Buy an abandoned plane for €100,000 and turn it into a house
When he was fifteen, Bruce Campbell (American electrical engineer, not the lead actor in director Sam Raimi’s “Possession from Hell” trilogy) saw an aircraft graveyard on a TV show and decided he wanted to live in one. Now 73, he fulfills his dream in a 200-passenger Boeing 727 that belonged to the late Aristotle Onassis, husband of former first lady Jacqueline Kennedy Onassis.
In the 1970s, Campbell paid $25,800 for 25 acres of land in Hillsboro, a suburb of Portland, Oregon, by his own account, but waited until 1999 to try to buy a plane. Mistake, as he admitted, by hiring a junk dealer, he arranged for the Boeing to be brought to him from Greece, paying a total of $120,000 for the vehicle, transportation, and removal of the engines.
“When you live in a structure like this, you feel a little more fulfilled in your life,” he admits, without trying to hide his admiration for the work that goes into the building in which he resides. “If you’re an engineer, scientist, or anyone who appreciates the elegance and beauty of aerospace technology, it’s simply the happiest place to live.”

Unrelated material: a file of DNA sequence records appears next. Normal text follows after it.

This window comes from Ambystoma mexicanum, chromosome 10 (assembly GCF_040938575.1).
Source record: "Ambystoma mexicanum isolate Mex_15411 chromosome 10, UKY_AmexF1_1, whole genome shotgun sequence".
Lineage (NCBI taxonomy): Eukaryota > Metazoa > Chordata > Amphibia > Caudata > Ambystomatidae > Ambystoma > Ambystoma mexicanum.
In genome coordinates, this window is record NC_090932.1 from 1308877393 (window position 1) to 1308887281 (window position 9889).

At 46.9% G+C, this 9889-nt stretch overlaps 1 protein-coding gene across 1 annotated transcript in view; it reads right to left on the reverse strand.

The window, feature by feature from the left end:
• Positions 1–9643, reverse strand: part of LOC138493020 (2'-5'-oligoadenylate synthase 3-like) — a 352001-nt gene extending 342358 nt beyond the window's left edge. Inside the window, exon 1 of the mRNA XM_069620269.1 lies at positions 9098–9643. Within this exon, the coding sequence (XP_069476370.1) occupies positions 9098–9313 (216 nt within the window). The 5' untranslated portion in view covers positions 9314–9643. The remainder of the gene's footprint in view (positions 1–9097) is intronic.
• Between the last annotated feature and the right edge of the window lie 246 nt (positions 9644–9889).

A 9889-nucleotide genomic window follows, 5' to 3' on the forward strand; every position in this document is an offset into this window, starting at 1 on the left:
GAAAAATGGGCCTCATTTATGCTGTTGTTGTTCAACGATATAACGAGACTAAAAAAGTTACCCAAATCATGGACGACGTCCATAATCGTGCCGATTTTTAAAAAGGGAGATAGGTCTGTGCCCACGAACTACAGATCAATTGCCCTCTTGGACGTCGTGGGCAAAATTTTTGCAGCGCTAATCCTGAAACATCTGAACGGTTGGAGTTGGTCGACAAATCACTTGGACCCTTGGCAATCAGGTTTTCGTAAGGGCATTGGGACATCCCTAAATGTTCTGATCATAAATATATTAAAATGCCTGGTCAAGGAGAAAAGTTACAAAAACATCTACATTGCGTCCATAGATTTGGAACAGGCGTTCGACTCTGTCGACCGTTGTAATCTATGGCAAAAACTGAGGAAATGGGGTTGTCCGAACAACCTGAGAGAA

Upon entering you can see a small area dedicated to the kitchen, a structure that works as a shower, a portable washing machine and a refrigerator next to a sofa that works as a bed as well as a work station. Their monthly expenses are around 370 dollars, with about 220 dedicated to taxes and between 100 and 250 dollars to electricity consumption.
bruce campbell lives on a planeCNBC
Given his occupation, it’s hard to see how the engineer could be more comfortable anywhere else. Now, he spends his time restoring old computers and fixing electrical systems inside the plane, which is also open as a kind of tourist attraction that techies can get inside.
“I don’t regret pursuing my vision,” says Campbell. Referring to the reaction and response of the people he has received, he expresses his conviction that “humanity will embrace the possibility that we can use all the planes they stop using in this way.”
When not in the United States, Campbell travels to Japan, where he hopes to start an identical project, thus having two planes as residences. “It would be a house that I love in a place that I love with people that I love,” as he himself refers to the plan.